Heartland officials react to controversy over use of Narcan to h - KFVS12 News & Weather Cape Girardeau, Carbondale, Poplar Bluff

Heartland officials react to controversy over use of Narcan to help overdose victims

(KFVS) -

Narcan is a drug to help overdose victims, but at least one sheriff's department will not use it.

Sheriff Richard Jones in Ohio said if any one of his deputies come in contact with an overdose victim who needs it, they'll have to get it somewhere else.

"We will not use Narcan. I believe it's dangerous for my officers to use Narcan. And you may ask why. When you get there and you're there and you have to get down on your knees and issue this Narcan, you're usually at a place that's not real happy that you're there. They're usually trying to hid their drugs before you get there. A person that's unconscious, they have needles, they have people that are there, don't want you there. We don't use it, and I'm not going to use it," Sheriff Jones said.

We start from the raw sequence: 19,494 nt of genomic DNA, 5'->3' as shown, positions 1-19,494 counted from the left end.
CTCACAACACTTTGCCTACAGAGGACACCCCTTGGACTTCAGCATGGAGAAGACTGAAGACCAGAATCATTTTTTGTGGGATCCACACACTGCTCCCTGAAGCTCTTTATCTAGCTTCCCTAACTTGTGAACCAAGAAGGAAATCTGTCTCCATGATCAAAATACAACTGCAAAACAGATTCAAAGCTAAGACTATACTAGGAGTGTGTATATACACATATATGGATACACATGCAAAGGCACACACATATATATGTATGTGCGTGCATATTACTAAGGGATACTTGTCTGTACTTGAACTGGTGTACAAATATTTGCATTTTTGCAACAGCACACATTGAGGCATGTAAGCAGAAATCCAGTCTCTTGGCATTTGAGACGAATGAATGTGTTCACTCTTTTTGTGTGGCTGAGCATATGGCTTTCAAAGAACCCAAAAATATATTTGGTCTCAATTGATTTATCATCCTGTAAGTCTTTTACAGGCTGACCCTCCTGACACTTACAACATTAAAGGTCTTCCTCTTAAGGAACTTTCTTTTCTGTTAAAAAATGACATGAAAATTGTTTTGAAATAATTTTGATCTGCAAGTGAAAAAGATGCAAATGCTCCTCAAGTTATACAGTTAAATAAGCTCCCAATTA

We talked to emergency personnel around the Heartland to see how they are using Narcan. 

The controversy is whether it should be used to save someone who voluntarily used an opioid. 

In Kentucky, McCracken County Sheriff's Department had 25 kits donated from the Kentucky Harm Prevention Coalition.  

They have used two doses of Narcan this year. 

In Illinois, the Carbondale Police Department spent a little more than $10,000 on 20 boxes of Narcan.

They too have given two doses so far in 2017.

The Cape Girardeau Fire Department spent about $400 on Narcan and have administered nine doses so far this year.

All of the officials said it's fortunate they haven't had to use many doses, but they are glad they have it. 

"Our job is to assist anybody that needs assistance, and you can make that argument for a lot of people. We have people that suffer cardiac events multiple times that we've seen them and they continue to have cardiac problems and we will continue to treat them every time and we will do the same for the opioid overdoses," said Chief Ennis with Cape Girardeau Fire Department. 

A dose of Narcan cost emergency personnel around $40 per dose and has a shelf life of one year.

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